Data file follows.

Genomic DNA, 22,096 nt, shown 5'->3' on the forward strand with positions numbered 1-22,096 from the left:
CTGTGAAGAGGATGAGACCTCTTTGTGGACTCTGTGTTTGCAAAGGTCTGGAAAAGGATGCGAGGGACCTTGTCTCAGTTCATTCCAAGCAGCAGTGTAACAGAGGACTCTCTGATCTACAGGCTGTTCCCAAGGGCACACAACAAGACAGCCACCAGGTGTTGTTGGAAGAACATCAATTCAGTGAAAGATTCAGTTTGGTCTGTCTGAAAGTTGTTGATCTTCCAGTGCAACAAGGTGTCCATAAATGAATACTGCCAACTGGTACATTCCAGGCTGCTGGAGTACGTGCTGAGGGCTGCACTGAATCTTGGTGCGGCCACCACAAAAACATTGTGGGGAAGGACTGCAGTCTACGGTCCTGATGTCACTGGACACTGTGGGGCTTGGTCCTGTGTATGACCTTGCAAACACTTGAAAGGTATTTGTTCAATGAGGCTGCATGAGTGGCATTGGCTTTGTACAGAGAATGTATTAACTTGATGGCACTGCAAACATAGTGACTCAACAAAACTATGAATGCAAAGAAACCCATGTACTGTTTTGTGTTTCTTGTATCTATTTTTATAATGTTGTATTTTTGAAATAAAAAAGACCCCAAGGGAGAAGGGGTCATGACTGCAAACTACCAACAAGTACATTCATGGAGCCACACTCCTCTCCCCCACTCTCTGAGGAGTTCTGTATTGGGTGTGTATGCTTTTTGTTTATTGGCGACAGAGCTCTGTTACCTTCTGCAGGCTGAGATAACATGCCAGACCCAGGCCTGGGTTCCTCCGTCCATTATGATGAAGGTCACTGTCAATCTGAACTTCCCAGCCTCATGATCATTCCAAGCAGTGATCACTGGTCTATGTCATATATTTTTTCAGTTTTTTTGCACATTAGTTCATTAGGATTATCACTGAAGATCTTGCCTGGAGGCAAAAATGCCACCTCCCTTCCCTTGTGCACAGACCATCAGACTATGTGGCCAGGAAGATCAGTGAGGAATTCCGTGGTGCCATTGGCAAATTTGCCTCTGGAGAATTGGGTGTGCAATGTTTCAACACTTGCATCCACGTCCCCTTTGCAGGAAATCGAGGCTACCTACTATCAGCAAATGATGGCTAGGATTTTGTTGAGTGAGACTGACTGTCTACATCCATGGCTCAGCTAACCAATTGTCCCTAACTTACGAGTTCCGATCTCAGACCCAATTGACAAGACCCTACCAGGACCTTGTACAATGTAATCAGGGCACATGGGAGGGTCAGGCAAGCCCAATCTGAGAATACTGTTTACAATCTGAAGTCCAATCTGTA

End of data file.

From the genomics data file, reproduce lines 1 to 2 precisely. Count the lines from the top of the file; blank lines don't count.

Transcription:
Genomic DNA, 22,096 nt, shown 5'->3' on the forward strand with positions numbered 1-22,096 from the left:
CTGTGAAGAGGATGAGACCTCTTTGTGGACTCTGTGTTTGCAAAGGTCTGGAAAAGGATGCGAGGGACCTTGTCTCAGTTCATTCCAAGCAGCAGTGTAACAGAGGACTCTCTGATCTACAGGCTGTTCCCAAGGGCACACAACAAGACAGCCACCAGGTGTTGTTGGAAGAACATCAATTCAGTGAAAGATTCAGTTTGGTCTGTCTGAAAGTTGTTGATCTTCCAGTGCAACAAGGTGTCCATAAATGAATACTGCCAACTGGTACATTCCAGGCTGCTGGAGTACGTGCTGAGGGCTGCACTGAATCTTGGTGCGGCCACCACAAAAACATTGTGGGGAAGGACTGCAGTCTACGGTCCTGATGTCACTGGACACTGTGGGGCTTGGTCCTGTGTATGACCTTGCAAACACTTGAAAGGTATTTGTTCAATGAGGCTGCATGAGTGGCATTGGCTTTGTACAGAGAATGTATTAACTTGATGGCACTGCAAACATAGTGACTCAACAAAACTATGAATGCAAAGAAACCCATGTACTGTTTTGTGTTTCTTGTATCTATTTTTATAATGTTGTATTTTTGAAATAAAAAAGACCCCAAGGGAGAAGGGGTCATGACTGCAAACTACCAACAAGTACATTCATGGAGCCACACTCCTCTCCCCCACTCTCTGAGGAGTTCTGTATTGGGTGTGTATGCTTTTTGTTTATTGGCGACAGAGCTCTGTTACCTTCTGCAGGCTGAGATAACATGCCAGACCCAGGCCTGGGTTCCTCCGTCCATTATGATGAAGGTCACTGTCAATCTGAACTTCCCAGCCTCATGATCATTCCAAGCAGTGATCACTGGTCTATGTCATATATTTTTTCAGTTTTTTTGCACATTAGTTCATTAGGATTATCACTGAAGATCTTGCCTGGAGGCAAAAATGCCACCTCCCTTCCCTTGTGCACAGACCATCAGACTATGTGGCCAGGAAGATCAGTGAGGAATTCCGTGGTGCCATTGGCAAATTTGCCTCTGGAGAATTGGGTGTGCAATGTTTCAACACTTGCATCCACGTCCCCTTTGCAGGAAATCGAGGCTACCTACTATCAGCAAATGATGGCTAGGATTTTGTTGAGTGAGACTGACTGTCTACATCCATGGCTCAGCTAACCAATTGTCCCTAACTTACGAGTTCCGATCTCAGACCCAATTGACAAGACCCTACCAGGACCTTGTACAATGTAATCAGGGCACATGGGAGGGTCAGGCAAGCCCAATCTGAGAATACTGTTTACAATCTGAAGTCCAATCTGTA